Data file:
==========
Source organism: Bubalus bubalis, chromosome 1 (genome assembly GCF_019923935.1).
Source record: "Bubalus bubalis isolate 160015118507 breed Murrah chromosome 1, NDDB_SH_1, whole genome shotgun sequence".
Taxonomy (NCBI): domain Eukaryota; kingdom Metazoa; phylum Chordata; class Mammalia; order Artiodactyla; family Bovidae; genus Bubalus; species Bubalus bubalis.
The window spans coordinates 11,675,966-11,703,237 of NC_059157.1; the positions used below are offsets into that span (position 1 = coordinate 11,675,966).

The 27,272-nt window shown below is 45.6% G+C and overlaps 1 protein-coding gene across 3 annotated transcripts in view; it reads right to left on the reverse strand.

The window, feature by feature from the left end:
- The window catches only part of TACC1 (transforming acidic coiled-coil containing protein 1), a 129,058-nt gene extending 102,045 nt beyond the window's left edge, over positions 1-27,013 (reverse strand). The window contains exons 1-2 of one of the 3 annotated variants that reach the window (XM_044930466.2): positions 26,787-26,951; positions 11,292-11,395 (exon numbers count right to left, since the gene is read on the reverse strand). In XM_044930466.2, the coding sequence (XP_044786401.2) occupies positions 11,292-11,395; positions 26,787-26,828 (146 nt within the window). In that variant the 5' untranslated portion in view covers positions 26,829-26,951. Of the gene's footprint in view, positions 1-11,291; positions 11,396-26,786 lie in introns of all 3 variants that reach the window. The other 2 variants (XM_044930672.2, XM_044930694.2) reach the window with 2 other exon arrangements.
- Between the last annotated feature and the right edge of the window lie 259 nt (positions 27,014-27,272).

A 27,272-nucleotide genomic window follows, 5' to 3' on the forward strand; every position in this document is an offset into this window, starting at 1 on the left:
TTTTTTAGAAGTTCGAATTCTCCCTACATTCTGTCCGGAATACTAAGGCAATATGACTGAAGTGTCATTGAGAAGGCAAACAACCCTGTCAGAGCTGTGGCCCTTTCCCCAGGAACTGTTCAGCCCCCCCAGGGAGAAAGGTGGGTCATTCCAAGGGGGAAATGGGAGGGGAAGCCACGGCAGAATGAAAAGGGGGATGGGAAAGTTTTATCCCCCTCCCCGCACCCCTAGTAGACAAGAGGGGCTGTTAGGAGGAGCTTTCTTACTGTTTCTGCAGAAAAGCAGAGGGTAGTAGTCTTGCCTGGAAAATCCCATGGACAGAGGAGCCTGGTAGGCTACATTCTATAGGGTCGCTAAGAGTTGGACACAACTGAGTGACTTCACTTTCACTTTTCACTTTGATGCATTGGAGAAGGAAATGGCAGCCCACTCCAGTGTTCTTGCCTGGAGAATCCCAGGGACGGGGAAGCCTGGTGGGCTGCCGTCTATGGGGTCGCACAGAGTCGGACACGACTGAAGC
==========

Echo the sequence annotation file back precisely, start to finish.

Source organism: Bubalus bubalis, chromosome 1 (genome assembly GCF_019923935.1).
Source record: "Bubalus bubalis isolate 160015118507 breed Murrah chromosome 1, NDDB_SH_1, whole genome shotgun sequence".
Taxonomy (NCBI): domain Eukaryota; kingdom Metazoa; phylum Chordata; class Mammalia; order Artiodactyla; family Bovidae; genus Bubalus; species Bubalus bubalis.
The window spans coordinates 11,675,966-11,703,237 of NC_059157.1; the positions used below are offsets into that span (position 1 = coordinate 11,675,966).

The 27,272-nt window shown below is 45.6% G+C and overlaps 1 protein-coding gene across 3 annotated transcripts in view; it reads right to left on the reverse strand.

The window, feature by feature from the left end:
- The window catches only part of TACC1 (transforming acidic coiled-coil containing protein 1), a 129,058-nt gene extending 102,045 nt beyond the window's left edge, over positions 1-27,013 (reverse strand). The window contains exons 1-2 of one of the 3 annotated variants that reach the window (XM_044930466.2): positions 26,787-26,951; positions 11,292-11,395 (exon numbers count right to left, since the gene is read on the reverse strand). In XM_044930466.2, the coding sequence (XP_044786401.2) occupies positions 11,292-11,395; positions 26,787-26,828 (146 nt within the window). In that variant the 5' untranslated portion in view covers positions 26,829-26,951. Of the gene's footprint in view, positions 1-11,291; positions 11,396-26,786 lie in introns of all 3 variants that reach the window. The other 2 variants (XM_044930672.2, XM_044930694.2) reach the window with 2 other exon arrangements.
- Between the last annotated feature and the right edge of the window lie 259 nt (positions 27,014-27,272).

A 27,272-nucleotide genomic window follows, 5' to 3' on the forward strand; every position in this document is an offset into this window, starting at 1 on the left:
TTTTTTAGAAGTTCGAATTCTCCCTACATTCTGTCCGGAATACTAAGGCAATATGACTGAAGTGTCATTGAGAAGGCAAACAACCCTGTCAGAGCTGTGGCCCTTTCCCCAGGAACTGTTCAGCCCCCCCAGGGAGAAAGGTGGGTCATTCCAAGGGGGAAATGGGAGGGGAAGCCACGGCAGAATGAAAAGGGGGATGGGAAAGTTTTATCCCCCTCCCCGCACCCCTAGTAGACAAGAGGGGCTGTTAGGAGGAGCTTTCTTACTGTTTCTGCAGAAAAGCAGAGGGTAGTAGTCTTGCCTGGAAAATCCCATGGACAGAGGAGCCTGGTAGGCTACATTCTATAGGGTCGCTAAGAGTTGGACACAACTGAGTGACTTCACTTTCACTTTTCACTTTGATGCATTGGAGAAGGAAATGGCAGCCCACTCCAGTGTTCTTGCCTGGAGAATCCCAGGGACGGGGAAGCCTGGTGGGCTGCCGTCTATGGGGTCGCACAGAGTCGGACACGACTGAAGC